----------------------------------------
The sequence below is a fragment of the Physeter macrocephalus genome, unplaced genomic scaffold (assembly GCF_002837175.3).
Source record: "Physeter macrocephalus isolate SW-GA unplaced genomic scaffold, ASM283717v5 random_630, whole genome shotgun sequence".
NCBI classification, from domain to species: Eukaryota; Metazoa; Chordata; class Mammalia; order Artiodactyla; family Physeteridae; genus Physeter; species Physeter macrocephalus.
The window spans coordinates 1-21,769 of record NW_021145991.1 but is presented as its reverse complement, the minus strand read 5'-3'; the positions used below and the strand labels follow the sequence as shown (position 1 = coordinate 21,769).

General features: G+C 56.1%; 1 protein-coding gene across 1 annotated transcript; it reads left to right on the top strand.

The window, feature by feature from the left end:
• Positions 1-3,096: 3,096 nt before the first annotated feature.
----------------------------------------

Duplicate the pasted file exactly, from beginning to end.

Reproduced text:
The sequence below is a fragment of the Physeter macrocephalus genome, unplaced genomic scaffold (assembly GCF_002837175.3).
Source record: "Physeter macrocephalus isolate SW-GA unplaced genomic scaffold, ASM283717v5 random_630, whole genome shotgun sequence".
NCBI classification, from domain to species: Eukaryota; Metazoa; Chordata; class Mammalia; order Artiodactyla; family Physeteridae; genus Physeter; species Physeter macrocephalus.
The window spans coordinates 1-21,769 of record NW_021145991.1 but is presented as its reverse complement, the minus strand read 5'-3'; the positions used below and the strand labels follow the sequence as shown (position 1 = coordinate 21,769).

General features: G+C 56.1%; 1 protein-coding gene across 1 annotated transcript; it reads left to right on the top strand.

The window, feature by feature from the left end:
• Positions 1-3,096: 3,096 nt before the first annotated feature.